When it comes to working out, some days are great, some days are not so great. It all depends on you on that given day. For example, did you get the right amount of sleep? Are you maybe dealing with an injury so you have to take it slower than you’d like to? Or maybe your energy in general is just not up where you want it to be. This doesn’t mean, down an energy drink and hit the gym. This just means your human and may just need to autoregulate your workouts.
What is Autoregulation?
In the most basic form, autoregulation of weight lifting, cardio, and all other forms of exercise just means that you’re adjusting the intensity. The biggest difference between autoregulation and having a set routine is that while you have a routine in place you’re adjusting the intensity on a workout to workout basis.
What affects your strength on the day to day? Several factors actually. Just a few include your stress levels, eating habits, and sleep patterns. While autoregulation isn’t necessarily a “workout program” on its own. It helps to modify said workout plan as a way to avoid things like burnout, injury, or the overworking of your body in a general sense.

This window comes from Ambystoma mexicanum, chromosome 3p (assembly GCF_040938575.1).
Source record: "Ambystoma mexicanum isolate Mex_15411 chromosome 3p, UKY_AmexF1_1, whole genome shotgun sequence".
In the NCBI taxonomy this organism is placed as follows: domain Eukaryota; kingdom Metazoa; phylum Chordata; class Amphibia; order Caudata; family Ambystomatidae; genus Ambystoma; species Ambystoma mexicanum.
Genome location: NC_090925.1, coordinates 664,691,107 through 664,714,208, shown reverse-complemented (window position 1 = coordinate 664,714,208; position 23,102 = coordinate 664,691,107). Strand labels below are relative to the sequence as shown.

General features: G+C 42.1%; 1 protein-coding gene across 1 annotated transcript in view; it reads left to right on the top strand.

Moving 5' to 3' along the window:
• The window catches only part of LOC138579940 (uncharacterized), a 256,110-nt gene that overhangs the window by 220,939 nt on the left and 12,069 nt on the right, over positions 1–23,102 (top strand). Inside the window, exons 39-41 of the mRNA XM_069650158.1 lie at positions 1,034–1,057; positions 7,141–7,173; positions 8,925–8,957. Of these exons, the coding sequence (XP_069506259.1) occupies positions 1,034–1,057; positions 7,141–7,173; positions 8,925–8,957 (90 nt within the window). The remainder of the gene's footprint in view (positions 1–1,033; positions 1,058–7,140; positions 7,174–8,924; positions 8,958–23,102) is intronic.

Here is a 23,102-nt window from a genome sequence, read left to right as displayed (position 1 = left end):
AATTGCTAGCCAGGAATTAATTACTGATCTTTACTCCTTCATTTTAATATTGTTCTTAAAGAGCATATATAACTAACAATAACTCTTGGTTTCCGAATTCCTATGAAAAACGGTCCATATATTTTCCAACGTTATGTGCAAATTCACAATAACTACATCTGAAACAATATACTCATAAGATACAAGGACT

Now, something that shouldn’t shock you is that using the autoregulation form of training takes practice like most things in life. As Mark Hawthorne said, “practice makes progress”. No one is perfect; however, once you get the hang of something you’ll make progress that would otherwise be unobtainable.
So how can you incorporate autoregulation exercise into your powerlifting routine? Let’s take a look.
How Rate of Perceived Exertion Works
As one of the most popular ideologies in the world of autoregulation workouts today, RPE or rate of perceived exertion, is becoming a first rate contender in the fitness world. This is do to the fact that you’re not basing what you’re lifting off of a set weight alone. Rather, you’re basing your lifting abilities off of the energy you yourself have left to give.
When I say it’s based on the energy you have left it’s typically based on a scale of one to ten. However, in most cases, the lower half of the scale isn’t even referenced. Instead it’s more like a scale of 5 to 10. In that case, five would be a moderate intensity with little to no change in the velocity of your set. Ten is considered the maximum effort. Meaning that if the person powerlifting tried for one more repetition in their workout the result would be less than optimal. Why? Because they would essentially not be able to fully complete the set.
Here’s a better breakdown of the scale.
Rate of Perceived Exertion:
10: Max effort, no more repetitions can be completed.
9: One more repetition possible.
8: Three more repetitions possible.
7: More than three repetitions left, but there is a visible reduction of speed in the final repetition.
6: More than three repetitions left, still able to move quickly and with intent.
5: No changes in velocity during the set, able to complete 5 additional repetitions before being done.